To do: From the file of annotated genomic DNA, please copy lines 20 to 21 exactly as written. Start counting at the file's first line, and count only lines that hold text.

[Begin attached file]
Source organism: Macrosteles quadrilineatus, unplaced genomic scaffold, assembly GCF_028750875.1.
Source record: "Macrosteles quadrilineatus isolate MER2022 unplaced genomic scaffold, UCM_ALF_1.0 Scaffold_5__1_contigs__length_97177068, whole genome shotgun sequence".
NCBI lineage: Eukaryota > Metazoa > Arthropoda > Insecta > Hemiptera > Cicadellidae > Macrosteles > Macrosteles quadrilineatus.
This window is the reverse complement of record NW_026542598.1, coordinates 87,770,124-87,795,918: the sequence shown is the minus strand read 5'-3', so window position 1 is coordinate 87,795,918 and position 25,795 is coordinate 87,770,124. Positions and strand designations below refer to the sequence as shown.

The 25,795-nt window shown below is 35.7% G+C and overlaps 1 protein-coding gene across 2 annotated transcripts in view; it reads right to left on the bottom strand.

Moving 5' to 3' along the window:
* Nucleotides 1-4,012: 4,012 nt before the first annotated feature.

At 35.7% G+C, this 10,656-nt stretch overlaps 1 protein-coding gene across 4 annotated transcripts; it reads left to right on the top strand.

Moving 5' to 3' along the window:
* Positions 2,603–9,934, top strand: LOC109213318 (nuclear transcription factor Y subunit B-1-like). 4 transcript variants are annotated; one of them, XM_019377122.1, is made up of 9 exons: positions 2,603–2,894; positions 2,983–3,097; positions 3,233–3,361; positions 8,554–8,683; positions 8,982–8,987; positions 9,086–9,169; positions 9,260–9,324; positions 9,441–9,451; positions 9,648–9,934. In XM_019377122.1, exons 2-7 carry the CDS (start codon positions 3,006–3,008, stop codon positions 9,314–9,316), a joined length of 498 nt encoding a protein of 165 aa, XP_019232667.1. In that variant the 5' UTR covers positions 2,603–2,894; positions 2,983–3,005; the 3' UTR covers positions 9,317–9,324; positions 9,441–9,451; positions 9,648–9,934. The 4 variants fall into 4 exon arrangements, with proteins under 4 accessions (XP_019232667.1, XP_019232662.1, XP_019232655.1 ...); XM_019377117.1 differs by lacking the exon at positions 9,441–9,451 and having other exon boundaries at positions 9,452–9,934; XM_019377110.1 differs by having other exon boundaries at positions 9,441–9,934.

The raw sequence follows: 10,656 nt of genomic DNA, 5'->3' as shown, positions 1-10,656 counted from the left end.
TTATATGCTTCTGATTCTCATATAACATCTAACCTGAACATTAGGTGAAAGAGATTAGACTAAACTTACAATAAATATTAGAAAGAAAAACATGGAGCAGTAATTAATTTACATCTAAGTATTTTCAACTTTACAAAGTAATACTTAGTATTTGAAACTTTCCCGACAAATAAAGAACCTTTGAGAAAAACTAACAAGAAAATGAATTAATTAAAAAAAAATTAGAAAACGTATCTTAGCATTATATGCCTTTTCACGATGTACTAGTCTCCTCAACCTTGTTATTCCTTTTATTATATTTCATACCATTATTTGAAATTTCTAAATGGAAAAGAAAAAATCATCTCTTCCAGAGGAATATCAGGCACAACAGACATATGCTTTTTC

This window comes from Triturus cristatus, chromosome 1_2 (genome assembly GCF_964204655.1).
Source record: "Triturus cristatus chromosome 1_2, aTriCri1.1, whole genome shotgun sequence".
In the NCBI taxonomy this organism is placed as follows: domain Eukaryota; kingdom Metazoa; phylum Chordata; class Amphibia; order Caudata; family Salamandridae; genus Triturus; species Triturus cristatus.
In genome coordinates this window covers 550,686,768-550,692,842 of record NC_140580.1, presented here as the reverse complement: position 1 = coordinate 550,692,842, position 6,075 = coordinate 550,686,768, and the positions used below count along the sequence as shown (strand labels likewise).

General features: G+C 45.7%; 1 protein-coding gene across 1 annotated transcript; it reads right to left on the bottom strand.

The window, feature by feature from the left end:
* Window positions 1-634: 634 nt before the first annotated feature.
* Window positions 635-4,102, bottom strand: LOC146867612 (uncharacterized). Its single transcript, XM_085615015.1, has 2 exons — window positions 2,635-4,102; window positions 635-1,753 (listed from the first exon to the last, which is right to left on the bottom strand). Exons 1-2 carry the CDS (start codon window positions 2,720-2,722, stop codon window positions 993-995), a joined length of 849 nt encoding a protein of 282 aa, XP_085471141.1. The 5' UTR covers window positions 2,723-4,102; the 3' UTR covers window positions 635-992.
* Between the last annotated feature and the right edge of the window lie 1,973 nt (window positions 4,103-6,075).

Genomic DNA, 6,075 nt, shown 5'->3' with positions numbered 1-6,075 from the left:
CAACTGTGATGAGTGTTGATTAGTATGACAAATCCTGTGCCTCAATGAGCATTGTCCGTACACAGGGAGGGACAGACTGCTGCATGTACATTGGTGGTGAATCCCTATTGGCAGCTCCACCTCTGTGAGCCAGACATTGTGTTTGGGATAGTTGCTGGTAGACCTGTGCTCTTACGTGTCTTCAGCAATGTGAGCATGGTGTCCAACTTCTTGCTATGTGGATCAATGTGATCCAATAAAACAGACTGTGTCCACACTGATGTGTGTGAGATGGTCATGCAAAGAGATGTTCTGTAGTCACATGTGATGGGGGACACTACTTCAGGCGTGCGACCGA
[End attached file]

* Window positions 635-4,102, bottom strand: LOC146867612 (uncharacterized). Its single transcript, XM_085615015.1, has 2 exons — window positions 2,635-4,102; window positions 635-1,753 (listed from the first exon to the last, which is right to left on the bottom strand). Exons 1-2 carry the CDS (start codon window positions 2,720-2,722, stop codon window positions 993-995), a joined length of 849 nt encoding a protein of 282 aa, XP_085471141.1. The 5' UTR covers window positions 2,723-4,102; the 3' UTR covers window positions 635-992.
* Between the last annotated feature and the right edge of the window lie 1,973 nt (window positions 4,103-6,075).